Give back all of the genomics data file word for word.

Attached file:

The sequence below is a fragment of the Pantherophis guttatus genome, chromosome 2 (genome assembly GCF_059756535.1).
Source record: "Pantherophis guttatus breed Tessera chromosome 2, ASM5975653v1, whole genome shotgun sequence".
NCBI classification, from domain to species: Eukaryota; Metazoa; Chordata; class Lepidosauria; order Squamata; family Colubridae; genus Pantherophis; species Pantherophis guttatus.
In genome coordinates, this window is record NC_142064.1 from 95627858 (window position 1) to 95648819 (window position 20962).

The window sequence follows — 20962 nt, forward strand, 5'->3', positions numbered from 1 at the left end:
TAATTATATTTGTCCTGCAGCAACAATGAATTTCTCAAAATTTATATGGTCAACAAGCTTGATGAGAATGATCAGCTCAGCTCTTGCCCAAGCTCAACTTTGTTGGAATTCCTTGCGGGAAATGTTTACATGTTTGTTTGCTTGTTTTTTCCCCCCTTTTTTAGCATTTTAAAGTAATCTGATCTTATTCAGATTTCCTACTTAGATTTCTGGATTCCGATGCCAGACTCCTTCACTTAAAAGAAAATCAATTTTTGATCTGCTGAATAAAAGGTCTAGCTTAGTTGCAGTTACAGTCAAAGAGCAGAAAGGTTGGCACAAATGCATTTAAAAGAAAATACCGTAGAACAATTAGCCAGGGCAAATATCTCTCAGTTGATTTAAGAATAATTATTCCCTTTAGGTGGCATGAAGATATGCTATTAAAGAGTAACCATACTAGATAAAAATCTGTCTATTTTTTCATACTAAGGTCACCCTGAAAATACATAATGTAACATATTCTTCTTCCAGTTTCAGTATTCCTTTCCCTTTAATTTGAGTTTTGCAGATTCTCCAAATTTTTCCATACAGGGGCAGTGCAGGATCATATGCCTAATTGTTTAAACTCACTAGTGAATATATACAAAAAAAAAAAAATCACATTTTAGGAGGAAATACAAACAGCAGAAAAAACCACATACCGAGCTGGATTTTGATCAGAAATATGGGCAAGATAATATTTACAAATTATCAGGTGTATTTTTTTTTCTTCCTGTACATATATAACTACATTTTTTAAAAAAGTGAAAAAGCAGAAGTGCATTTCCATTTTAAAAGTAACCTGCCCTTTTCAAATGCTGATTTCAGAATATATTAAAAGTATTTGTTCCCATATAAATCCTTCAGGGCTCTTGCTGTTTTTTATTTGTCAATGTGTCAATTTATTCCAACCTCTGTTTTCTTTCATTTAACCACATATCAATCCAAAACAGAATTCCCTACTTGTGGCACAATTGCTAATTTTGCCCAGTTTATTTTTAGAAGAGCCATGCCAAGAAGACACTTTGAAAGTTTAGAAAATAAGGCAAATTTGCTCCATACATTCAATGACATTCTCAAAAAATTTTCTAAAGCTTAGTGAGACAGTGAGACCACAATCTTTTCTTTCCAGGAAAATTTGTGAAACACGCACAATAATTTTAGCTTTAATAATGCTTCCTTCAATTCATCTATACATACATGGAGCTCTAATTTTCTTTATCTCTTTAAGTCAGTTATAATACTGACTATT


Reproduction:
The sequence below is a fragment of the Pantherophis guttatus genome, chromosome 2 (genome assembly GCF_059756535.1).
Source record: "Pantherophis guttatus breed Tessera chromosome 2, ASM5975653v1, whole genome shotgun sequence".
NCBI classification, from domain to species: Eukaryota; Metazoa; Chordata; class Lepidosauria; order Squamata; family Colubridae; genus Pantherophis; species Pantherophis guttatus.
In genome coordinates, this window is record NC_142064.1 from 95627858 (window position 1) to 95648819 (window position 20962).

The window sequence follows — 20962 nt, forward strand, 5'->3', positions numbered from 1 at the left end:
TAATTATATTTGTCCTGCAGCAACAATGAATTTCTCAAAATTTATATGGTCAACAAGCTTGATGAGAATGATCAGCTCAGCTCTTGCCCAAGCTCAACTTTGTTGGAATTCCTTGCGGGAAATGTTTACATGTTTGTTTGCTTGTTTTTTCCCCCCTTTTTTAGCATTTTAAAGTAATCTGATCTTATTCAGATTTCCTACTTAGATTTCTGGATTCCGATGCCAGACTCCTTCACTTAAAAGAAAATCAATTTTTGATCTGCTGAATAAAAGGTCTAGCTTAGTTGCAGTTACAGTCAAAGAGCAGAAAGGTTGGCACAAATGCATTTAAAAGAAAATACCGTAGAACAATTAGCCAGGGCAAATATCTCTCAGTTGATTTAAGAATAATTATTCCCTTTAGGTGGCATGAAGATATGCTATTAAAGAGTAACCATACTAGATAAAAATCTGTCTATTTTTTCATACTAAGGTCACCCTGAAAATACATAATGTAACATATTCTTCTTCCAGTTTCAGTATTCCTTTCCCTTTAATTTGAGTTTTGCAGATTCTCCAAATTTTTCCATACAGGGGCAGTGCAGGATCATATGCCTAATTGTTTAAACTCACTAGTGAATATATACAAAAAAAAAAAAATCACATTTTAGGAGGAAATACAAACAGCAGAAAAAACCACATACCGAGCTGGATTTTGATCAGAAATATGGGCAAGATAATATTTACAAATTATCAGGTGTATTTTTTTTTCTTCCTGTACATATATAACTACATTTTTTAAAAAAGTGAAAAAGCAGAAGTGCATTTCCATTTTAAAAGTAACCTGCCCTTTTCAAATGCTGATTTCAGAATATATTAAAAGTATTTGTTCCCATATAAATCCTTCAGGGCTCTTGCTGTTTTTTATTTGTCAATGTGTCAATTTATTCCAACCTCTGTTTTCTTTCATTTAACCACATATCAATCCAAAACAGAATTCCCTACTTGTGGCACAATTGCTAATTTTGCCCAGTTTATTTTTAGAAGAGCCATGCCAAGAAGACACTTTGAAAGTTTAGAAAATAAGGCAAATTTGCTCCATACATTCAATGACATTCTCAAAAAATTTTCTAAAGCTTAGTGAGACAGTGAGACCACAATCTTTTCTTTCCAGGAAAATTTGTGAAACACGCACAATAATTTTAGCTTTAATAATGCTTCCTTCAATTCATCTATACATACATGGAGCTCTAATTTTCTTTATCTCTTTAAGTCAGTTATAATACTGACTATT